NHS Puts Budgets Over Babies

Rate this post

Baby Tom survived for 46 minutes


Mother’s fury over ‘no revival’ policy after seeing 22-week-old son die despite his 46min battle to live
Southend Hospital in Essex has a policy of only treating babies born after 24 weeks.  Southend is directed by the National Health Service which is the publicly-funded healthcare system in England.
Imagine the horror that Tracy Godwin experienced when she went into labor at 22 weeks and her baby Tom was born alive and the hospital refused to treat her premature baby. The heartbroken mother said she begged doctors to help her struggling baby but they refused because they do not intervene when a baby is less than 24 weeks old.
Tracy gave birth to son Tom on March 6 last year, just 12 days short of the threshold for treatment. “We couldn’t understand why no one was helping him,” said Tracy, from Southend, Essex. “If he had been stillborn it would have been different but he tried to live. We were begging them to do something for him.” An inquest will now be held into her baby’s death.
“They gave me a room called the Butterfly Room, which had a double bed so my partner could stay. They never told me it was for women who were going to lose their babies.” She added that doctors never told her they would not help her son when he was born and she never doubted he would be offered every assistance.
According to Dr. Daphne Austin, who advises local health trusts how to spend their budgets, doctors were “doing more harm than good by resuscitating 23-weekers” and that treatments have “very marginal benefit”. She added only 1 in 100 grows up without some form of disability. The most common include blindness, deafness and cerebral palsy.
While Southend Hospital chooses not to treat babies born before 24 weeks it is up to individual NHS trusts to decide their own policy on this contentious issue. Recently a leading NHS official said babies born after just 23 weeks or earlier should be left to die.
Yes, despite the fact that NHS that claims it’s core principles are to meet the needs of everyone and provide a comprehensive range of services, apparently that only applies if you are 24 weeks or older.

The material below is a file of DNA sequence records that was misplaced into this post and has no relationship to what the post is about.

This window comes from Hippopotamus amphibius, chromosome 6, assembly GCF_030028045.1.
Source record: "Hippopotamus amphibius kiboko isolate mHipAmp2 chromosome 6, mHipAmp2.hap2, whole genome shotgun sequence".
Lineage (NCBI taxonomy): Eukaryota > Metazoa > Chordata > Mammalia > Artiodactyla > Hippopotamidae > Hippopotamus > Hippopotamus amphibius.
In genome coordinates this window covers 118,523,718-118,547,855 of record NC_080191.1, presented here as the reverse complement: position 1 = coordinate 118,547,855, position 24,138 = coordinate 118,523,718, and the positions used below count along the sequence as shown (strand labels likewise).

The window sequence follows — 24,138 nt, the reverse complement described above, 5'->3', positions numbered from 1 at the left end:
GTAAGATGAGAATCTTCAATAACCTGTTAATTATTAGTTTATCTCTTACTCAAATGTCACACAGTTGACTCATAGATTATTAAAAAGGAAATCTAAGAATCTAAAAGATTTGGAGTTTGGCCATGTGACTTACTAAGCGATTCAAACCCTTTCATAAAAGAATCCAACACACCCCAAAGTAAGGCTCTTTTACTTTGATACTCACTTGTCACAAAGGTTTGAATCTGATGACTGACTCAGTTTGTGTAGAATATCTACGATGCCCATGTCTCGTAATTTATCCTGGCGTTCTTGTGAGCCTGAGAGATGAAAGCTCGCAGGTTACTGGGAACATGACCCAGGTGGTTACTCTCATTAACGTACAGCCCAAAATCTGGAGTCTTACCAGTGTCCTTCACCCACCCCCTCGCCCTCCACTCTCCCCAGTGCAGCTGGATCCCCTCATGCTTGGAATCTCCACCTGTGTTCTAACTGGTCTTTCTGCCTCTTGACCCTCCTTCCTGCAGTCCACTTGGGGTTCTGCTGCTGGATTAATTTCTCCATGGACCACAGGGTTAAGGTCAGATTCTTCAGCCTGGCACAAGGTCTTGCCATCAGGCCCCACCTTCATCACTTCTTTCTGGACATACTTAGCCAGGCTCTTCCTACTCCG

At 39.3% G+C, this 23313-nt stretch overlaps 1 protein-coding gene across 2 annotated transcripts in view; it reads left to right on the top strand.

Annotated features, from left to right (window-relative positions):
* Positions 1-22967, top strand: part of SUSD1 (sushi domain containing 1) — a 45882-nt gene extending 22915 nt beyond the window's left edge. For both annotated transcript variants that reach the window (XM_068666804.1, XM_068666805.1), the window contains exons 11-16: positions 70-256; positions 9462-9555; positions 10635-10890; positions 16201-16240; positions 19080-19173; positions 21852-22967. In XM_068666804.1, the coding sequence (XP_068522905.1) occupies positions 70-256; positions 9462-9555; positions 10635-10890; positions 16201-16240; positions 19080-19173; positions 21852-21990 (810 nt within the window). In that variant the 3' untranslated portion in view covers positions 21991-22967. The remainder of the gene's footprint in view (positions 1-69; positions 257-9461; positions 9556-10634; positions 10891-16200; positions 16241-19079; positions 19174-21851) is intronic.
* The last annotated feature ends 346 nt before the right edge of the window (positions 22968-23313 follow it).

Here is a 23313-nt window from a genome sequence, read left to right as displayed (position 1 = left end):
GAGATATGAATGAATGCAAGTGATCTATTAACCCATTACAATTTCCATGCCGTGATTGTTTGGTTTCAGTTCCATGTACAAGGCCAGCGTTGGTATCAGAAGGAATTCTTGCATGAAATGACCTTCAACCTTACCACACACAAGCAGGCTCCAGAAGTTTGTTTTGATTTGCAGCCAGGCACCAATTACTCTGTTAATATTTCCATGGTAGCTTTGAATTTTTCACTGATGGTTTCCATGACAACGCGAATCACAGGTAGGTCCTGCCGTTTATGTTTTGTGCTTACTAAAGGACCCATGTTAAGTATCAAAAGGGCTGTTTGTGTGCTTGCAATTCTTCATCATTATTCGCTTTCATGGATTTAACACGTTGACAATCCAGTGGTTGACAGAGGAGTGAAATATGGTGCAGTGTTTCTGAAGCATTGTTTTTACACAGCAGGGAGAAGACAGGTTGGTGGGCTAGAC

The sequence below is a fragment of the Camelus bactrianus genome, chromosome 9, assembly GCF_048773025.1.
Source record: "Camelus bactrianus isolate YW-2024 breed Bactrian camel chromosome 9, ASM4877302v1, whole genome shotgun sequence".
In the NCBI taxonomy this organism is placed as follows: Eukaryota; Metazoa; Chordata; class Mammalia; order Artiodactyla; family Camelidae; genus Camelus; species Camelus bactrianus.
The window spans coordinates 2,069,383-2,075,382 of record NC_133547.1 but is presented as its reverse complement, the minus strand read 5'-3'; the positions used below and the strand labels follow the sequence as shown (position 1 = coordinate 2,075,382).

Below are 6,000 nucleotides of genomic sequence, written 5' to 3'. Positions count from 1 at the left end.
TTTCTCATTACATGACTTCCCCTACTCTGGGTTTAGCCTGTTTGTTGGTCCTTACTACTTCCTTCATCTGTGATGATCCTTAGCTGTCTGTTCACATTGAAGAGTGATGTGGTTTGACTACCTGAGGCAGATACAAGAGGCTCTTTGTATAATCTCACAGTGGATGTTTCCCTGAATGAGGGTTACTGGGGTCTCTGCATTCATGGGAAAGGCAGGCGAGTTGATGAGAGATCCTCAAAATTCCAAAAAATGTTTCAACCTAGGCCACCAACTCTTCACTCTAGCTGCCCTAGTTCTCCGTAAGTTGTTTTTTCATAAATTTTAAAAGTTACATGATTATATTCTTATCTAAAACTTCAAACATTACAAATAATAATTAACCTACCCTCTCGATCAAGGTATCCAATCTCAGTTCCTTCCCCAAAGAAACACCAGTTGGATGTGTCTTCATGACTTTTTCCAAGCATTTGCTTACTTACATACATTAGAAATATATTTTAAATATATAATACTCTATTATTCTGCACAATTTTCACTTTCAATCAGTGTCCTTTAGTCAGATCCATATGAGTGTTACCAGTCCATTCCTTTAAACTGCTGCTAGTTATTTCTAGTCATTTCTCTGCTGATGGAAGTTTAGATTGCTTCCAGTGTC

DCG

Please follow and like us:
0
 

0 responses to “NHS Puts Budgets Over Babies

  1. All you folk who voted Demo-rat… when healthcare reform doubles your taxes for this, don’t be surprised.

     
  2. If you scroll down in the article you’ll see a survey that asks, “Is it right that some hospitals won’t resuscitate babies born less than 24 weeks old?” Disturbing that the vote is so close at 49% YES and 51% NO…

     
  3. lowtechgrannie

    I remember seeing a roundtable panel of doctors discussing medical ethics on PBS years ago. They were discussing this very situation. I remember being horrified when they concluded that it was a waste of valuable resources to try to preserve the lives of premature infants because of the cost and the fact that premature babies that survive have a poor quality of life.
    I have a 25 year old nephew who was born at 24 weeks weighing in at 1 lb 4 oz. The first time I saw him in the neonatal clinic at UW hospital he weighed 11 oz! He survived and although he has some disabilities, he is a constant delight to our family and everyone who meets him.
    Those doctors on the ethics panel’s defined “quality of life” in very narrow terms 20 years ago. I shudder to think how much more narrowly it will be defined under Obamacare.

     
  4. If John Bonehead & Co. doesn’t pull the plug on CommieCare PDQ, this sort of thing will become common right here in America very soon.
    What is wrong with those people?
    -Dave

     
  5. The paper this was lifted from is without question the most disgustingly skewed rag on the shelves over here.
    While I can’t talk about this case without breaking data protection laws, I can confirm that the way this was reported has made me seriously doubt that anything we see in the papers is as clear-cut as they would have us believe.

     

Leave a Reply

Your email address will not be published. Required fields are marked *